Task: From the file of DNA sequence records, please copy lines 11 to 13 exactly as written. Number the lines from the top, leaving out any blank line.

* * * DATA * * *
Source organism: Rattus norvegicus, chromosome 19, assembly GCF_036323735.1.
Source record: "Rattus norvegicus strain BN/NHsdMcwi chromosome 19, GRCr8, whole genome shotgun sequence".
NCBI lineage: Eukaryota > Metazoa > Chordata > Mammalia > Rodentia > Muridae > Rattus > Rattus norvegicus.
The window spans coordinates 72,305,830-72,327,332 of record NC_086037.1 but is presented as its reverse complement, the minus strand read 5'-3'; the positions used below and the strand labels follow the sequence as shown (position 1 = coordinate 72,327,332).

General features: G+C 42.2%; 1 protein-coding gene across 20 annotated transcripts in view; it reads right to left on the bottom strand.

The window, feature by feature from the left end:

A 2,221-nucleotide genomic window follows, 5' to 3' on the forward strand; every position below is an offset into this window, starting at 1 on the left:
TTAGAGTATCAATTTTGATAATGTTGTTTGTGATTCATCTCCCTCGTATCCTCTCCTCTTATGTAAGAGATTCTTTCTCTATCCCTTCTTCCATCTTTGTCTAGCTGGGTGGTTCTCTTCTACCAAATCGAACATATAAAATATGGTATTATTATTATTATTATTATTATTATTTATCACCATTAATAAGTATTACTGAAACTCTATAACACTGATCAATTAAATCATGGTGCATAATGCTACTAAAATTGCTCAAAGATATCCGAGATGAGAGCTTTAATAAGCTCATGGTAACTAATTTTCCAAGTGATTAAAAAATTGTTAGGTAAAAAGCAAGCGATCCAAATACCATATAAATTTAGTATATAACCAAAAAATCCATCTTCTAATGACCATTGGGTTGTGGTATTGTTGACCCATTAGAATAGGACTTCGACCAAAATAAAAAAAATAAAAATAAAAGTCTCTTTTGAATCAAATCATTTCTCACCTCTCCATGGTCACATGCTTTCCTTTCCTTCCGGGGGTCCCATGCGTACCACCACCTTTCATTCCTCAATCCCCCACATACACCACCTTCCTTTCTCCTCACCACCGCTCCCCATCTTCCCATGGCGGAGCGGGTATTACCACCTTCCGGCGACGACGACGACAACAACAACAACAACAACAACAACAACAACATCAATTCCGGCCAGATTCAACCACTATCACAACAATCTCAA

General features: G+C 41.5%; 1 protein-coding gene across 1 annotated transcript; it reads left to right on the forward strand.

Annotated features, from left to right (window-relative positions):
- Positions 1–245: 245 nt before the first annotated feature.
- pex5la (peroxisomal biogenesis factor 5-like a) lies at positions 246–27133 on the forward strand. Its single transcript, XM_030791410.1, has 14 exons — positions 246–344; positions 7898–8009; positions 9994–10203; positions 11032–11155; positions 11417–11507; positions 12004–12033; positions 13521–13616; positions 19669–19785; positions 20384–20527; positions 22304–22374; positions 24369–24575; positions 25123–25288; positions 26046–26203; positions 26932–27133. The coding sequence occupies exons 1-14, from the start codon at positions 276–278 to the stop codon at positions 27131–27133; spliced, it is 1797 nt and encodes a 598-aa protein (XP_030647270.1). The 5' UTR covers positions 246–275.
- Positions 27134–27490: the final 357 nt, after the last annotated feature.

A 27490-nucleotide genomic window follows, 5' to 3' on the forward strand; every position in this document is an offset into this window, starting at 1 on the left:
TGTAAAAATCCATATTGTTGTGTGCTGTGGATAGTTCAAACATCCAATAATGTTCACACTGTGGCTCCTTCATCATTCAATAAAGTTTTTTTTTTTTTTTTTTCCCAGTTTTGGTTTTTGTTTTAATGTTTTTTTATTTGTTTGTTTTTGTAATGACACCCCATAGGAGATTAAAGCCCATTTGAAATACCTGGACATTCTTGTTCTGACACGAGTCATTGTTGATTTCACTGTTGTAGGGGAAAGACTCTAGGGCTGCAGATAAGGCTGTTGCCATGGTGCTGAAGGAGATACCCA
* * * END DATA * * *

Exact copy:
- Positions 1–245: 245 nt before the first annotated feature.
- pex5la (peroxisomal biogenesis factor 5-like a) lies at positions 246–27133 on the forward strand. Its single transcript, XM_030791410.1, has 14 exons — positions 246–344; positions 7898–8009; positions 9994–10203; positions 11032–11155; positions 11417–11507; positions 12004–12033; positions 13521–13616; positions 19669–19785; positions 20384–20527; positions 22304–22374; positions 24369–24575; positions 25123–25288; positions 26046–26203; positions 26932–27133. The coding sequence occupies exons 1-14, from the start codon at positions 276–278 to the stop codon at positions 27131–27133; spliced, it is 1797 nt and encodes a 598-aa protein (XP_030647270.1). The 5' UTR covers positions 246–275.
- Positions 27134–27490: the final 357 nt, after the last annotated feature.